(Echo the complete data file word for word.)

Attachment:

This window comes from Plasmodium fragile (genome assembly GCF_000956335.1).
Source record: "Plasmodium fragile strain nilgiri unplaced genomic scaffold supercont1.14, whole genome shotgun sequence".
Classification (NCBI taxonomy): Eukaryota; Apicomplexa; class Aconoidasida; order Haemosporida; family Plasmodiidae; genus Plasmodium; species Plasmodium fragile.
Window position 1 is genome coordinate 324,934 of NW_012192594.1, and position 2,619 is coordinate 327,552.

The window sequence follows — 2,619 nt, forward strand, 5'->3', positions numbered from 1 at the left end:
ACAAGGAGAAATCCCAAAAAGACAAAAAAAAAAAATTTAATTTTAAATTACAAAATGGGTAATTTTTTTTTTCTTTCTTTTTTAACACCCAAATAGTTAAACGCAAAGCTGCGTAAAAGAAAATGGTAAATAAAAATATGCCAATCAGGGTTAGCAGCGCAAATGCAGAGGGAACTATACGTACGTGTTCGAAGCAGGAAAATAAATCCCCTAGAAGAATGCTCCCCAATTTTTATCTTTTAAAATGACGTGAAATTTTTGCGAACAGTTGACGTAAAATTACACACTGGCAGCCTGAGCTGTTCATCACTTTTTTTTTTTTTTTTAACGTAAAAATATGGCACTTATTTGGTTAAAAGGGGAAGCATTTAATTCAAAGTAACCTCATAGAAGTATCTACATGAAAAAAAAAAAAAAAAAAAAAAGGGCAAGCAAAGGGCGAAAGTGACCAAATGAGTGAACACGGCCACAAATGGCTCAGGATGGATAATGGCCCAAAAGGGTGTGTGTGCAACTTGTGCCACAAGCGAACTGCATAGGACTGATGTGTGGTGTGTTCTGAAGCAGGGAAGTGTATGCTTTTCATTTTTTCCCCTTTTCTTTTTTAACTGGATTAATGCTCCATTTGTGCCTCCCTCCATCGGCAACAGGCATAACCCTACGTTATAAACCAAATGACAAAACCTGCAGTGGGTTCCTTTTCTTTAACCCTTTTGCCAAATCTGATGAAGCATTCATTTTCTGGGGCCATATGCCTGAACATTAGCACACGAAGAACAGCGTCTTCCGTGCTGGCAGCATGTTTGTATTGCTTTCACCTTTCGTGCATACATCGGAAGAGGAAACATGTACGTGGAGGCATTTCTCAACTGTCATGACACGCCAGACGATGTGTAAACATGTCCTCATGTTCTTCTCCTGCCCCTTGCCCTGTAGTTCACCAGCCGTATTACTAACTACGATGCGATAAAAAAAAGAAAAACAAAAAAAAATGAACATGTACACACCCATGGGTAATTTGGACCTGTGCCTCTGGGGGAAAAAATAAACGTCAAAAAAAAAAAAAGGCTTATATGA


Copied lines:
This window comes from Plasmodium fragile (genome assembly GCF_000956335.1).
Source record: "Plasmodium fragile strain nilgiri unplaced genomic scaffold supercont1.14, whole genome shotgun sequence".
Classification (NCBI taxonomy): Eukaryota; Apicomplexa; class Aconoidasida; order Haemosporida; family Plasmodiidae; genus Plasmodium; species Plasmodium fragile.
Window position 1 is genome coordinate 324,934 of NW_012192594.1, and position 2,619 is coordinate 327,552.

The window sequence follows — 2,619 nt, forward strand, 5'->3', positions numbered from 1 at the left end:
ACAAGGAGAAATCCCAAAAAGACAAAAAAAAAAAATTTAATTTTAAATTACAAAATGGGTAATTTTTTTTTTCTTTCTTTTTTAACACCCAAATAGTTAAACGCAAAGCTGCGTAAAAGAAAATGGTAAATAAAAATATGCCAATCAGGGTTAGCAGCGCAAATGCAGAGGGAACTATACGTACGTGTTCGAAGCAGGAAAATAAATCCCCTAGAAGAATGCTCCCCAATTTTTATCTTTTAAAATGACGTGAAATTTTTGCGAACAGTTGACGTAAAATTACACACTGGCAGCCTGAGCTGTTCATCACTTTTTTTTTTTTTTTTAACGTAAAAATATGGCACTTATTTGGTTAAAAGGGGAAGCATTTAATTCAAAGTAACCTCATAGAAGTATCTACATGAAAAAAAAAAAAAAAAAAAAAAGGGCAAGCAAAGGGCGAAAGTGACCAAATGAGTGAACACGGCCACAAATGGCTCAGGATGGATAATGGCCCAAAAGGGTGTGTGTGCAACTTGTGCCACAAGCGAACTGCATAGGACTGATGTGTGGTGTGTTCTGAAGCAGGGAAGTGTATGCTTTTCATTTTTTCCCCTTTTCTTTTTTAACTGGATTAATGCTCCATTTGTGCCTCCCTCCATCGGCAACAGGCATAACCCTACGTTATAAACCAAATGACAAAACCTGCAGTGGGTTCCTTTTCTTTAACCCTTTTGCCAAATCTGATGAAGCATTCATTTTCTGGGGCCATATGCCTGAACATTAGCACACGAAGAACAGCGTCTTCCGTGCTGGCAGCATGTTTGTATTGCTTTCACCTTTCGTGCATACATCGGAAGAGGAAACATGTACGTGGAGGCATTTCTCAACTGTCATGACACGCCAGACGATGTGTAAACATGTCCTCATGTTCTTCTCCTGCCCCTTGCCCTGTAGTTCACCAGCCGTATTACTAACTACGATGCGATAAAAAAAAGAAAAACAAAAAAAAATGAACATGTACACACCCATGGGTAATTTGGACCTGTGCCTCTGGGGGAAAAAATAAACGTCAAAAAAAAAAAAAGGCTTATATGA